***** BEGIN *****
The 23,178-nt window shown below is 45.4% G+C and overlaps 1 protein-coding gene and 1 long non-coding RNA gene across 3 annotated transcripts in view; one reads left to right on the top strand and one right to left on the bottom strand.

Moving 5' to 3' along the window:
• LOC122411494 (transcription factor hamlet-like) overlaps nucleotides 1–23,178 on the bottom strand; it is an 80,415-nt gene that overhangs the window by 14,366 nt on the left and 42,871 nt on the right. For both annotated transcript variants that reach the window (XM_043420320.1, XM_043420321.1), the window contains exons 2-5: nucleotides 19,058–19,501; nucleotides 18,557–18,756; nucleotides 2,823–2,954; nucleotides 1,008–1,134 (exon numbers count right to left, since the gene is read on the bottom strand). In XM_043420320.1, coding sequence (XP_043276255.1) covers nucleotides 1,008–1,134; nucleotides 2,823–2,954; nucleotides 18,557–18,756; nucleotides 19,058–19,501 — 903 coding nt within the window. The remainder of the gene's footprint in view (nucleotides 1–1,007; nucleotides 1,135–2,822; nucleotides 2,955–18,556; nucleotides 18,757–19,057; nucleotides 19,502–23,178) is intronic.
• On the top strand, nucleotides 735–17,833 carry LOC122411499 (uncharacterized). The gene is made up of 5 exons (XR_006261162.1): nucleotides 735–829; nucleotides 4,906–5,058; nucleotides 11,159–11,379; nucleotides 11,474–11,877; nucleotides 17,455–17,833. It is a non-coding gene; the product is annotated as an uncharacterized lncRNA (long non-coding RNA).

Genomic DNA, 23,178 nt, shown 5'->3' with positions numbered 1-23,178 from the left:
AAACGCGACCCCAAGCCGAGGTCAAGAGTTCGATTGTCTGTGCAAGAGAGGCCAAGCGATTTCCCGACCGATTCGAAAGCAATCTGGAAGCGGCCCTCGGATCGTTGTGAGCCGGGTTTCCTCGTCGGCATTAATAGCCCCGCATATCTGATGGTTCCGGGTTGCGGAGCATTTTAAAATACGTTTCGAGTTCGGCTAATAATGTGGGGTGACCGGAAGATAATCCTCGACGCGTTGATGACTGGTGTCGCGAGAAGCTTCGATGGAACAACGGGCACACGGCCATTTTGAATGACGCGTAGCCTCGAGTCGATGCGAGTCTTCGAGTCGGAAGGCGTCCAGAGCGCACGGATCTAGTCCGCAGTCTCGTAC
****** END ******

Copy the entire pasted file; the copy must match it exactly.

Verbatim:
The 23,178-nt window shown below is 45.4% G+C and overlaps 1 protein-coding gene and 1 long non-coding RNA gene across 3 annotated transcripts in view; one reads left to right on the top strand and one right to left on the bottom strand.

Moving 5' to 3' along the window:
• LOC122411494 (transcription factor hamlet-like) overlaps nucleotides 1–23,178 on the bottom strand; it is an 80,415-nt gene that overhangs the window by 14,366 nt on the left and 42,871 nt on the right. For both annotated transcript variants that reach the window (XM_043420320.1, XM_043420321.1), the window contains exons 2-5: nucleotides 19,058–19,501; nucleotides 18,557–18,756; nucleotides 2,823–2,954; nucleotides 1,008–1,134 (exon numbers count right to left, since the gene is read on the bottom strand). In XM_043420320.1, coding sequence (XP_043276255.1) covers nucleotides 1,008–1,134; nucleotides 2,823–2,954; nucleotides 18,557–18,756; nucleotides 19,058–19,501 — 903 coding nt within the window. The remainder of the gene's footprint in view (nucleotides 1–1,007; nucleotides 1,135–2,822; nucleotides 2,955–18,556; nucleotides 18,757–19,057; nucleotides 19,502–23,178) is intronic.
• On the top strand, nucleotides 735–17,833 carry LOC122411499 (uncharacterized). The gene is made up of 5 exons (XR_006261162.1): nucleotides 735–829; nucleotides 4,906–5,058; nucleotides 11,159–11,379; nucleotides 11,474–11,877; nucleotides 17,455–17,833. It is a non-coding gene; the product is annotated as an uncharacterized lncRNA (long non-coding RNA).

Genomic DNA, 23,178 nt, shown 5'->3' with positions numbered 1-23,178 from the left:
AAACGCGACCCCAAGCCGAGGTCAAGAGTTCGATTGTCTGTGCAAGAGAGGCCAAGCGATTTCCCGACCGATTCGAAAGCAATCTGGAAGCGGCCCTCGGATCGTTGTGAGCCGGGTTTCCTCGTCGGCATTAATAGCCCCGCATATCTGATGGTTCCGGGTTGCGGAGCATTTTAAAATACGTTTCGAGTTCGGCTAATAATGTGGGGTGACCGGAAGATAATCCTCGACGCGTTGATGACTGGTGTCGCGAGAAGCTTCGATGGAACAACGGGCACACGGCCATTTTGAATGACGCGTAGCCTCGAGTCGATGCGAGTCTTCGAGTCGGAAGGCGTCCAGAGCGCACGGATCTAGTCCGCAGTCTCGTAC